Bank Failures in Europe

I commented back in December 2011 about the failure of proper stress-testing of banks in the Eurozone. I was making a specific point about France and Germany but the failure was systemic and is well demonstrated by the trouble in Spain which has suddenly discovered that its (supposedly stress-tested) banks may need 100 billion Euros of support. If only the authorities had carried out proper stress tests six months (or, much better, 2 years) ago the Eurozone would not be in this catastrophic position now.

It is questionable whether Germany and the other strong Eurozone countries (there aren't many, especially if the rumors about the amount of Greek government debt held by French banks is correct) can do anything to save the Euro. Even if they can, should they? How can Greece ever survive years of austerity and recession while it is saddled with an over-priced currency? Only by Germany giving them billions of Euros, which they aren't going to do (and who can blame them?). Even if the Germans pumped, say 250 billion Euros into Greece, it would undoubtedly be squandered.

 

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Wind Turbines and the Eurozone

What is the connection between the Eurozone and wind turbines? On the face of it, nothing. However, the problems with both are glaringly obvious and debate about both has been ruthlessly suppressed by interested parties. 

Although many people have tried to warn of the inherent dangers of a currency union without closely integrated (and regulated) fiscal policies, European politicians have long dismissed these concerns. Anyone who criticised the Eurozone (or any other EU policy) was derided as a Eurosceptic. Even now, anyone who suggests that the Euro will not survive is criticised for failing to be constructive. So be it. I'm sorry to say that I don't think the Eurozone will survive. I say 'sorry', not because I think it is an admirable institution but because I fear that its collapse will cause everyone in the EU, including us, a great deal of economic trouble.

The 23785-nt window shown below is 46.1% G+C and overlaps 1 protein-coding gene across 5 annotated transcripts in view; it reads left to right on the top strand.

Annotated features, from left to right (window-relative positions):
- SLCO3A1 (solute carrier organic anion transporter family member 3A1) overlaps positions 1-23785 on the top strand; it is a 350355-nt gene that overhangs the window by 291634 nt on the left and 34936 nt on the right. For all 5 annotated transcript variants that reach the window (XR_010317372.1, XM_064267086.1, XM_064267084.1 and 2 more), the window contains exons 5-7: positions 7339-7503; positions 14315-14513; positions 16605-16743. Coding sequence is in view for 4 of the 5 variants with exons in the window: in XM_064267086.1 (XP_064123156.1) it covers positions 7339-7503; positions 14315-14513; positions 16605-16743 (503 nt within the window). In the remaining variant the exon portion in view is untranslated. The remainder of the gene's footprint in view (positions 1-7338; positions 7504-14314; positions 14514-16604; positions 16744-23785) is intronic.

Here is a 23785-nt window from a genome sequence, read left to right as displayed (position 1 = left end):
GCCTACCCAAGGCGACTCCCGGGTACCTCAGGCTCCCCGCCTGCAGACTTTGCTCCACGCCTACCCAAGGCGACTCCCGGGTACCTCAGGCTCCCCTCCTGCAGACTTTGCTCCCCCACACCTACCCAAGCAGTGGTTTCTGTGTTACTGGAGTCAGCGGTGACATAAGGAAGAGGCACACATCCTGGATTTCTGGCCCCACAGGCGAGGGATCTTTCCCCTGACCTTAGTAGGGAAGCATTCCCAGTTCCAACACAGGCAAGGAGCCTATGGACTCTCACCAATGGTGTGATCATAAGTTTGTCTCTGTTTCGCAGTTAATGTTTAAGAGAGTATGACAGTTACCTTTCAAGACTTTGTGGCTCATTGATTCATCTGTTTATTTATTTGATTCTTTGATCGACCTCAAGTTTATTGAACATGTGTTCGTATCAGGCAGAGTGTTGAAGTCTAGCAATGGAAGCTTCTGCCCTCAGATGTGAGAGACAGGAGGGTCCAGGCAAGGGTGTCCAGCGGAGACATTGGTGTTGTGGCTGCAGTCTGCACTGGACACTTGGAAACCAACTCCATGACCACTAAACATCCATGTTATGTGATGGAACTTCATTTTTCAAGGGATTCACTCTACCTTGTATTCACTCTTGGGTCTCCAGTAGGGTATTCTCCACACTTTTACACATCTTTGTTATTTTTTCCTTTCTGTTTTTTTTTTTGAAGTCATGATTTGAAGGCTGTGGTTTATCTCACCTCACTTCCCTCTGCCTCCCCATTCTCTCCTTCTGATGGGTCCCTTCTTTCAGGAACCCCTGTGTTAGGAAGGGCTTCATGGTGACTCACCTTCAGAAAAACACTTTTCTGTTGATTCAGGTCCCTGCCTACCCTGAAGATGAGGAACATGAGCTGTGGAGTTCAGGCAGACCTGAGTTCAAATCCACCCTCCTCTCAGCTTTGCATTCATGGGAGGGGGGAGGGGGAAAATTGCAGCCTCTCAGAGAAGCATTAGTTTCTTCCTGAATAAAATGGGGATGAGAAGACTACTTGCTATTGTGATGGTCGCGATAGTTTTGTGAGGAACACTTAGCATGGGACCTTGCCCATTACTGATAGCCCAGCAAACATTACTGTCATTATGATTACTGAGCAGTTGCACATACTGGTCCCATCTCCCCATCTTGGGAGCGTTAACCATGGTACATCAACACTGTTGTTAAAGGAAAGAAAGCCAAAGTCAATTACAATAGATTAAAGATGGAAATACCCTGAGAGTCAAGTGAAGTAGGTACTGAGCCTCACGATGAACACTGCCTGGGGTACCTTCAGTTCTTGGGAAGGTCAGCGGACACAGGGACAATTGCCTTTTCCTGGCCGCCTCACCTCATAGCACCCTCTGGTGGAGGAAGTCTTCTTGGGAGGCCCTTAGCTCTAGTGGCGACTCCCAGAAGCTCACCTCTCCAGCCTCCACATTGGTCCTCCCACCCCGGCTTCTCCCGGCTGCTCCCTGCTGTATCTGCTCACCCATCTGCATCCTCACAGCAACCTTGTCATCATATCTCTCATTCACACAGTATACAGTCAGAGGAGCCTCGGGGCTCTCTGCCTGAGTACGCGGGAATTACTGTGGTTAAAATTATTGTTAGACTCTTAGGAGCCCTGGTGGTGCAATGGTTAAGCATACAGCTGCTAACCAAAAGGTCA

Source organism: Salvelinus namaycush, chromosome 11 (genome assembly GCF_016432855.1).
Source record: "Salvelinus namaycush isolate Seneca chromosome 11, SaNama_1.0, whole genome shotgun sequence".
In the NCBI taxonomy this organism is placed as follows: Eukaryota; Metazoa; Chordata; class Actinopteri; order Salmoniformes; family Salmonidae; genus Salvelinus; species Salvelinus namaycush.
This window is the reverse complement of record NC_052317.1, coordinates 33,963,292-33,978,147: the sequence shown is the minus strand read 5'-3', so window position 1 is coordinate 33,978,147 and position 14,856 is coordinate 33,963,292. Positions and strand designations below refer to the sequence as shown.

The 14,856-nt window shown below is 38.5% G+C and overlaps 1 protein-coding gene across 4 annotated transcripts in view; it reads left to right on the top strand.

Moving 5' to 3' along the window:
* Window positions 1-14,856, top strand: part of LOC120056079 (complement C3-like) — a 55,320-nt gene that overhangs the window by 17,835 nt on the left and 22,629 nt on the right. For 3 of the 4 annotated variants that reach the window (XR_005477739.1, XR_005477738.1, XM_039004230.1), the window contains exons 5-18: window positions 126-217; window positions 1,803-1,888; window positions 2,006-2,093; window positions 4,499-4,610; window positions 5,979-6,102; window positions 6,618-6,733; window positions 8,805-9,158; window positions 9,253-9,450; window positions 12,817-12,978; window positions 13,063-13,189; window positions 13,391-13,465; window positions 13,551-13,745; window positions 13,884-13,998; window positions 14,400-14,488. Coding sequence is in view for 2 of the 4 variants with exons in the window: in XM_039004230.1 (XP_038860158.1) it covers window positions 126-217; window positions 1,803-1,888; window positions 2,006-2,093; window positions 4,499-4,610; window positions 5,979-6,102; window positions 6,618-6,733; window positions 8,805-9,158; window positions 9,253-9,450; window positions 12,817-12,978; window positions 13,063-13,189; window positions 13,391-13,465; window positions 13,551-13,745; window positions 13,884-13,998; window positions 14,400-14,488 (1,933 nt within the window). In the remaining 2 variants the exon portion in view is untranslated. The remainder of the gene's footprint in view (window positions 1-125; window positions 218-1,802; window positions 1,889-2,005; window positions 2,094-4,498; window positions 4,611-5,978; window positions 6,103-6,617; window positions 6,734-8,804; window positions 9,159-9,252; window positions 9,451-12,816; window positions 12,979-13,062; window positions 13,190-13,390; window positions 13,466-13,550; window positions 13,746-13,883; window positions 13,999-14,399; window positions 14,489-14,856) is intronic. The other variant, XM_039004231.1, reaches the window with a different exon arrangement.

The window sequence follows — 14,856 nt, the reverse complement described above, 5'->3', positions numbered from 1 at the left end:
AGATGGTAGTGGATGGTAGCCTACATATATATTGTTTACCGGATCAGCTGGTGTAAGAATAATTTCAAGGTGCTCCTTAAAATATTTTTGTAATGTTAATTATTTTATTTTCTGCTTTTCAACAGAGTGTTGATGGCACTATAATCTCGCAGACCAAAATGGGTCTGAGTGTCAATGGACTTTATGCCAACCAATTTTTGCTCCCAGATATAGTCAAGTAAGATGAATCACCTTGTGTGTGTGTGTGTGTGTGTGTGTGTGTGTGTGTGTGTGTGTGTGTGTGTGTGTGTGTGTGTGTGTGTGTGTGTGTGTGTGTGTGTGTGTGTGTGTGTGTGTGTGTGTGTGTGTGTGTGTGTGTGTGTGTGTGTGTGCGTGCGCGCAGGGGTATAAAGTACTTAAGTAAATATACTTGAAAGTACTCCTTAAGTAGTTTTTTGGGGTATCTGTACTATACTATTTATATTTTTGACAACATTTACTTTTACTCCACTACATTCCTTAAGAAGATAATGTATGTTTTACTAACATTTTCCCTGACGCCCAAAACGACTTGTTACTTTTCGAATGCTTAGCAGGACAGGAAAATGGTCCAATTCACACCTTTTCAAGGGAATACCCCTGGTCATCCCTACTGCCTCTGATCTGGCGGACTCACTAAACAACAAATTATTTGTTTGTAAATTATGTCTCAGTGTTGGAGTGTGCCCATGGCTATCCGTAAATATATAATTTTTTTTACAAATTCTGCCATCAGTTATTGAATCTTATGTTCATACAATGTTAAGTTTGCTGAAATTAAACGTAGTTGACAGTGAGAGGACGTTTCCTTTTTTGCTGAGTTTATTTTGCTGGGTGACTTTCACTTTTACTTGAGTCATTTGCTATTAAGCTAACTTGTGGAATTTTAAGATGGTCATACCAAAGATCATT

Wind turbines are an even more worrying example of bullying. First, there are the claims about climate change. I am willing to admit that this is not my area of expertise. However, so many of those who pontificate about it are at least equally ignorant. The BBC has long taken a very strong line in saying that man-made climate change is a fact. It is almost impossible to express a contrary opinion. The BBC commissioned a review of its climate change coverage from Professor Steve Jones. He is a highly-regarded expert on genetics. Does this qualify him to talk about climate change? I think not. 'He's got an ology. He's a scientist!' in the words of an old BT advertisement. Jones is, indeed, a scientist but would you trust just any scientist to formulate a new drug or design a nuclear power station? 

I am not saying that man-made carbon emissions are not causing global warming. However, much of the supposed proof is dubious, not least the graphs which are supposed to prove it until you look at them and notice that the temperature rises first and carbon dioxide concentrations follow. Anyone who challenges the party line is not just a sceptic, he is a denyer - a particularly unpleasant slur, with its absurd and extremely distateful implication that denying climate change is on a par with denying the holocaust.

We should certainly try to reduce our carbon emissions but does anyone without a vested interest really thing that covering the land and sea with wind turbines (and in the case of the land electricity pylons as well) is a sensible way to do it? Wind power is intermittent, unpredictable and startlingly inefficient. I happen to know that a very large engineering company commissioned an analysis some years ago and concluded that it was completely unviable.

Unfortunately, there is no discussion about this at national or international level. The real victim here is freedom of expression.

 

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